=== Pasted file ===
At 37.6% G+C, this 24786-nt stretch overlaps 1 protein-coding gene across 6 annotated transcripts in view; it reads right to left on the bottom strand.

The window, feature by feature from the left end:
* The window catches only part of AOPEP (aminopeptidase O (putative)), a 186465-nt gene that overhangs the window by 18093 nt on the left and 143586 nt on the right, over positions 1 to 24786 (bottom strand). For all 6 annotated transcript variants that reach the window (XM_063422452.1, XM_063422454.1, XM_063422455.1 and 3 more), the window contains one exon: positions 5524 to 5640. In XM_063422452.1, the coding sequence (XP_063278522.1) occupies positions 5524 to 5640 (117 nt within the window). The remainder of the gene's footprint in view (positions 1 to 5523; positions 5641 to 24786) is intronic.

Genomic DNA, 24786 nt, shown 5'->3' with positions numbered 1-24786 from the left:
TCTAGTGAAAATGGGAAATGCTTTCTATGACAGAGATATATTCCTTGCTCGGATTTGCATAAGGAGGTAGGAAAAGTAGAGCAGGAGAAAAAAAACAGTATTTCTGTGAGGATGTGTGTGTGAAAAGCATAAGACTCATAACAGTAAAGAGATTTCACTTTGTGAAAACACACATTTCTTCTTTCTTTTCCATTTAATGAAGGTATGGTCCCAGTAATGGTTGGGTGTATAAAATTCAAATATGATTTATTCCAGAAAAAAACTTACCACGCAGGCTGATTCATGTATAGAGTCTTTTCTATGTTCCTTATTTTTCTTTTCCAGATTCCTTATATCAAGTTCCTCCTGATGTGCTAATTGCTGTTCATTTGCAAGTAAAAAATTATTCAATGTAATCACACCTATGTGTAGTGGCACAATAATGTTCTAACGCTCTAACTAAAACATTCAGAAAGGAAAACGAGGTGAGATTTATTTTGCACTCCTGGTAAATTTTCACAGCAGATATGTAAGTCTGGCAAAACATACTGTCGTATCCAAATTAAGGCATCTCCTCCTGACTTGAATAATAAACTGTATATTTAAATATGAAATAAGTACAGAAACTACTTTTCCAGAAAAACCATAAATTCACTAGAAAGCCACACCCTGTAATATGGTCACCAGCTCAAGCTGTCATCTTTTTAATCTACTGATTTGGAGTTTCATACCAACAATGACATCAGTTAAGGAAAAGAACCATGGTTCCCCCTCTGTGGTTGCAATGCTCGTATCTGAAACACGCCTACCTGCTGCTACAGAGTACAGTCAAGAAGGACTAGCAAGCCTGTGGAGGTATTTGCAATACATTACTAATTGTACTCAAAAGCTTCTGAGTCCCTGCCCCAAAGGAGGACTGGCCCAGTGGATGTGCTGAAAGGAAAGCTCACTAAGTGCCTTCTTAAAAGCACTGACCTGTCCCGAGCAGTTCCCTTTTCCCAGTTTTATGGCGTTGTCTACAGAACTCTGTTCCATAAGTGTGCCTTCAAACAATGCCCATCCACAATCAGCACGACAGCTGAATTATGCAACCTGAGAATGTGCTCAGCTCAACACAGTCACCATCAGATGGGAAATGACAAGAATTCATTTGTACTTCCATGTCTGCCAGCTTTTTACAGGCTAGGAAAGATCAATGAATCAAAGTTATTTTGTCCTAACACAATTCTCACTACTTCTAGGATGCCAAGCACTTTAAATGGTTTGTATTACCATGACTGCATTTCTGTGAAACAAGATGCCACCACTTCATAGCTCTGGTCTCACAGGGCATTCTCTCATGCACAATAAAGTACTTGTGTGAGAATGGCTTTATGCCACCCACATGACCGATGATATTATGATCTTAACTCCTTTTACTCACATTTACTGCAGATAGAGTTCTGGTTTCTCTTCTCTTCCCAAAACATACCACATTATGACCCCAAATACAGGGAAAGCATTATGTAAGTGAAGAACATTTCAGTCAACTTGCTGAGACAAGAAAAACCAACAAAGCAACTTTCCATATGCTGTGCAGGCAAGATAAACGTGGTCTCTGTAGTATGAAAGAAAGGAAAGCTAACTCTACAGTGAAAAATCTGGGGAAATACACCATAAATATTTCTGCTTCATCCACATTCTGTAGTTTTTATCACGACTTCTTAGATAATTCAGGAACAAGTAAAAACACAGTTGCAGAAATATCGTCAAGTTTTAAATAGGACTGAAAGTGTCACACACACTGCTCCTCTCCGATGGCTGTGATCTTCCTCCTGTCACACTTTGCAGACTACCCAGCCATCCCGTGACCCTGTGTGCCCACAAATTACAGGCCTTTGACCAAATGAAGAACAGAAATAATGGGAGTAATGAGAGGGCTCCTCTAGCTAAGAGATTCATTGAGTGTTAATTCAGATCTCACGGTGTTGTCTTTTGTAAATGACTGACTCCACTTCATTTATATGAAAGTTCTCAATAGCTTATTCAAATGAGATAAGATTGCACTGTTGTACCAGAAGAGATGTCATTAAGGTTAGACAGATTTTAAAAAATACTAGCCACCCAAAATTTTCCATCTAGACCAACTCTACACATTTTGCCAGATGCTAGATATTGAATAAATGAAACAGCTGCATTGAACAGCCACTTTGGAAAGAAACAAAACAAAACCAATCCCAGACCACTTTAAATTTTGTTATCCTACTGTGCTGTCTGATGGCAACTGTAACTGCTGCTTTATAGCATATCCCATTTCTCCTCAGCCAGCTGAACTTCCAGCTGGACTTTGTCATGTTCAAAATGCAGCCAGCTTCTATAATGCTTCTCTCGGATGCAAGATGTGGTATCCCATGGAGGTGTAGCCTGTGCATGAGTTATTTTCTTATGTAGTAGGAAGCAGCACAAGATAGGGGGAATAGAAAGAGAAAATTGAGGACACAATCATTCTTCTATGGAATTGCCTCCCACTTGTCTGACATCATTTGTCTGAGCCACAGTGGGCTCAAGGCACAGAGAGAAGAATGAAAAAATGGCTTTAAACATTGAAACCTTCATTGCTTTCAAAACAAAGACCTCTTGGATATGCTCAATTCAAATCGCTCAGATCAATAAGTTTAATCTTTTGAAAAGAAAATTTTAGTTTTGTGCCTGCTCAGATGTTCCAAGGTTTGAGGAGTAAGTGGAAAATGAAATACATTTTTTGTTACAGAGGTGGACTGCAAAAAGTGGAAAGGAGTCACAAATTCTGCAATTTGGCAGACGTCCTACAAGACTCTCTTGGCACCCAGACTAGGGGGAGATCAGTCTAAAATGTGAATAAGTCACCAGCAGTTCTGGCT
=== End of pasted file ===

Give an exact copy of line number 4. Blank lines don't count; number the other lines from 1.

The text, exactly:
Genomic DNA, 24786 nt, shown 5'->3' with positions numbered 1-24786 from the left: